This cites “The types and effects of native speakers’ feedback on CMC“ Language, Learning & Technology article.
This exploratory computer assisted-language learning (CALL) study used a computer-mediated communication (CMC) interface to allow English as a foreign language (EFL) writing students in classes at two universities to give each other anonymous peer feedback about essay-writing assignments reacting to selected news stories. Experts also provided feedback review. Follow-up questions were facilitated by the interface.
The students felt that they benefitted from the instructional design, but found that the peer review focused most on things like grammar whereas the experts focused on organization and structure, making the expert feedback more valuable. Researchers found that more complex issues discussed in the source news articles resulted in lower outcome scores, based on a rubric, than did source material simpler issues.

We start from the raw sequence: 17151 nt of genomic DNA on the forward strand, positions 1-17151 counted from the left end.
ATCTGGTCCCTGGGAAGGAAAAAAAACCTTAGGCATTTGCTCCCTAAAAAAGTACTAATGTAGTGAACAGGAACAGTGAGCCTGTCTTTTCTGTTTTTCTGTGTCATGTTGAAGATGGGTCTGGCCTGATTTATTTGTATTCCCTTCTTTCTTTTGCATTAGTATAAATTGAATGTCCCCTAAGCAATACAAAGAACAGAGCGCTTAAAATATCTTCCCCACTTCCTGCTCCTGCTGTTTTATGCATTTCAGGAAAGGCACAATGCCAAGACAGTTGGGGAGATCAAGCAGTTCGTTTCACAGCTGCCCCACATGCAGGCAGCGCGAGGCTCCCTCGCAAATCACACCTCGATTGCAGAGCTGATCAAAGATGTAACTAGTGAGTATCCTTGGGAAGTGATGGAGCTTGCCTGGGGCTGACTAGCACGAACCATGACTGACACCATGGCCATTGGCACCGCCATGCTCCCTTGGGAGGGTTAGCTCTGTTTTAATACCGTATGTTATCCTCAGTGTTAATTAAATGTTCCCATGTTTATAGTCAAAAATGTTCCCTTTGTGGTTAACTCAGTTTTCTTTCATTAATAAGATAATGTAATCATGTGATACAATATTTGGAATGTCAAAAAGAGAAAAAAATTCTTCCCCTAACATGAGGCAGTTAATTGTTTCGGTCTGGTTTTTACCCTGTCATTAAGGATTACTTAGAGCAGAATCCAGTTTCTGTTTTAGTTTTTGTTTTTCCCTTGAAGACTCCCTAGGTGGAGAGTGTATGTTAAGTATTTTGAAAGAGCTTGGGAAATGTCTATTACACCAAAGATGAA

The study also compared performance of students with higher and lower ability and evaluated the quality of the review comments. Conclusions and recommendations for practice are provided. This study is significant because it used CALL/CMC technology to provide online interactivity between students and reviewers in an open forum that allowed students to seek follow-up clarification to the comments of reviewers. The review process, therefore, was not a one-way anonymous communication from reviewer to student but rather allowed interactive discussion of the points and suggestions made by the reviewers.
Authors: Wen-Chi Vivian Wua, Emily Petita & Ching-Huei Chenb